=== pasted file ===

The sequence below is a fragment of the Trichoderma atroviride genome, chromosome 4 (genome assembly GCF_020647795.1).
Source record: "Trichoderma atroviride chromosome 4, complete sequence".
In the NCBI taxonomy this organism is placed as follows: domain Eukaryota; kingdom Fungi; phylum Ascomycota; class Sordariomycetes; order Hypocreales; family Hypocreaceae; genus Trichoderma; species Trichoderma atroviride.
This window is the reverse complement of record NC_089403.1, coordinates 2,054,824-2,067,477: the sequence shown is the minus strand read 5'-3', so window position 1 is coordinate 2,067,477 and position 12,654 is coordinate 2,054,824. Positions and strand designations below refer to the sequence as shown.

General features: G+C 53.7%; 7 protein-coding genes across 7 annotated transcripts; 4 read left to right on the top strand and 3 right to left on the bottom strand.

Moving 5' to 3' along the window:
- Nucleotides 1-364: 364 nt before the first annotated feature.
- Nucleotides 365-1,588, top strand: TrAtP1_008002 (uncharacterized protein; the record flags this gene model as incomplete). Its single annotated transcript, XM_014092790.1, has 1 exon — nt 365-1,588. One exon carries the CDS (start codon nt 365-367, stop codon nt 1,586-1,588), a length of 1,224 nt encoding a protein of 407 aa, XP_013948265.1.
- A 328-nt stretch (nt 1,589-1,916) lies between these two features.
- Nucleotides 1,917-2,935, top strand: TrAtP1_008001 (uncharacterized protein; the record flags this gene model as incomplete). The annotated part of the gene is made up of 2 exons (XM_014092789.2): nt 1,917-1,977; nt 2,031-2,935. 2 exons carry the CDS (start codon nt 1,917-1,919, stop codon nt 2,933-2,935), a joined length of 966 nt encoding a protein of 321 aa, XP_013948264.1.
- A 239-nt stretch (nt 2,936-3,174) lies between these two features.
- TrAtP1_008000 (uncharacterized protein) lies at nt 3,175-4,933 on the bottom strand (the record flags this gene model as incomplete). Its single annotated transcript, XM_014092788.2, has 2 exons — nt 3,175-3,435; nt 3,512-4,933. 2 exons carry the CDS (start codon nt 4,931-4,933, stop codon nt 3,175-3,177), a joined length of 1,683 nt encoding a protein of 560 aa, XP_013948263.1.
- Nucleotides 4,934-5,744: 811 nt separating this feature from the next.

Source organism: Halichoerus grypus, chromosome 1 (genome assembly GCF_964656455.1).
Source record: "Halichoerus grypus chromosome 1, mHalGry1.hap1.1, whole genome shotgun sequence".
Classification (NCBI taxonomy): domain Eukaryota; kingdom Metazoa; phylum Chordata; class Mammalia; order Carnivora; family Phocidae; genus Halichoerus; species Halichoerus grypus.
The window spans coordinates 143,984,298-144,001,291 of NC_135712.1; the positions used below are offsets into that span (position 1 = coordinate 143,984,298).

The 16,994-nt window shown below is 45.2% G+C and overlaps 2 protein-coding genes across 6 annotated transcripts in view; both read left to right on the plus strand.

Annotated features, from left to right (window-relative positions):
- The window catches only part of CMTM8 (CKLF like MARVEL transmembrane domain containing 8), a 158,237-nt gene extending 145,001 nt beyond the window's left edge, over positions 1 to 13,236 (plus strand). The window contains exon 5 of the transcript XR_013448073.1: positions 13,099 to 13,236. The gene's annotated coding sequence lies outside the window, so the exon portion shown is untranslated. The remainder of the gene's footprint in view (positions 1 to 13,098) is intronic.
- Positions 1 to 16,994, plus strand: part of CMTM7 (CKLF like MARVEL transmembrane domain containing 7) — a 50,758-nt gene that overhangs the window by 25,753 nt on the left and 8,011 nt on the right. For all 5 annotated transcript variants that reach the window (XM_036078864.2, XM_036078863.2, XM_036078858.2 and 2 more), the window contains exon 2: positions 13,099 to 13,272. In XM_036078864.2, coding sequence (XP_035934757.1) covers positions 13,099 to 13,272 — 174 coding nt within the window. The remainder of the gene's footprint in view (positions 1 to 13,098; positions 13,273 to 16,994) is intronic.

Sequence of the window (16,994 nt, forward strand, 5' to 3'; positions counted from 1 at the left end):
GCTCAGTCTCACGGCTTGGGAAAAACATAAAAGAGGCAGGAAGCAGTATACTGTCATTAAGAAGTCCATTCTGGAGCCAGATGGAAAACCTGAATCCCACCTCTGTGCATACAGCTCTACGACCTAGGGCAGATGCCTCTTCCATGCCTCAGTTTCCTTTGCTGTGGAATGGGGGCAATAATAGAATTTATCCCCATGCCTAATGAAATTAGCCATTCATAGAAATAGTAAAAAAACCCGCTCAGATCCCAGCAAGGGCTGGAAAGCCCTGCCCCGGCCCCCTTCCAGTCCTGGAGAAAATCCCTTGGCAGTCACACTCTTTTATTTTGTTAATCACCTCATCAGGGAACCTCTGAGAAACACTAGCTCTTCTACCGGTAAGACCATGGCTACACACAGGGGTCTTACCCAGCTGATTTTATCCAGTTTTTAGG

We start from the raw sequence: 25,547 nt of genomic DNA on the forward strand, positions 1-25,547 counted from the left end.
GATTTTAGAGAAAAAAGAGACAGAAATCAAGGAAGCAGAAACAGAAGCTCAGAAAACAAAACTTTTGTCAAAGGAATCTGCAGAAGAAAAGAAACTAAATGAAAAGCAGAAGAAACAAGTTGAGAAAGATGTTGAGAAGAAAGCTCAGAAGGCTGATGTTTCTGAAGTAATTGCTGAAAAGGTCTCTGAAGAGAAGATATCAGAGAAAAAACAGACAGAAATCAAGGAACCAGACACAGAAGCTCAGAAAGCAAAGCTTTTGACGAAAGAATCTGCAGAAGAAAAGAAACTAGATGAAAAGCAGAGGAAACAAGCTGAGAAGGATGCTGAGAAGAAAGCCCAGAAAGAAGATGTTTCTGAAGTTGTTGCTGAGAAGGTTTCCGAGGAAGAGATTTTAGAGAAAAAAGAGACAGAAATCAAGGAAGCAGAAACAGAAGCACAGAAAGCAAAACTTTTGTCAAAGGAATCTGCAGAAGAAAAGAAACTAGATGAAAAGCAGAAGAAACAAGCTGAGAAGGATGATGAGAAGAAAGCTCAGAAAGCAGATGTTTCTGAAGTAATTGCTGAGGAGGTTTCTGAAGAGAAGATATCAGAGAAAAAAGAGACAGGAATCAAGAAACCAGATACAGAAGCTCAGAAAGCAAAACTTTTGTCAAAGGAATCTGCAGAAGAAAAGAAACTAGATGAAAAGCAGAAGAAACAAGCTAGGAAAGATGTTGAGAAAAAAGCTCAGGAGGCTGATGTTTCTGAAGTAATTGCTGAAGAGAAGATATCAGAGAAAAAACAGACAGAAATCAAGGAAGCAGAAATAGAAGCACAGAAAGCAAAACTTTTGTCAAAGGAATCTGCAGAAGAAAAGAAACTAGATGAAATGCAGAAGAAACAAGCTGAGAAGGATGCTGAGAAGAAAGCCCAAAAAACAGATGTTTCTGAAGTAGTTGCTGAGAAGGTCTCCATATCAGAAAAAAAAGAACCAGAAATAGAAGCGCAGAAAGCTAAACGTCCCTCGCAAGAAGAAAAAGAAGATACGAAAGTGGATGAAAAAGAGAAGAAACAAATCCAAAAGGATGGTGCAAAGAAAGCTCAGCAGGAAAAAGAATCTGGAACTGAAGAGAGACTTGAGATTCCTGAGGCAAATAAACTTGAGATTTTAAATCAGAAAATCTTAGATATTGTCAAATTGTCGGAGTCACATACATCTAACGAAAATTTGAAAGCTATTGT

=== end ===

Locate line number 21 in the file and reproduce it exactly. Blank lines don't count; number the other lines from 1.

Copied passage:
- Positions 1 to 16,994, plus strand: part of CMTM7 (CKLF like MARVEL transmembrane domain containing 7) — a 50,758-nt gene that overhangs the window by 25,753 nt on the left and 8,011 nt on the right. For all 5 annotated transcript variants that reach the window (XM_036078864.2, XM_036078863.2, XM_036078858.2 and 2 more), the window contains exon 2: positions 13,099 to 13,272. In XM_036078864.2, coding sequence (XP_035934757.1) covers positions 13,099 to 13,272 — 174 coding nt within the window. The remainder of the gene's footprint in view (positions 1 to 13,098; positions 13,273 to 16,994) is intronic.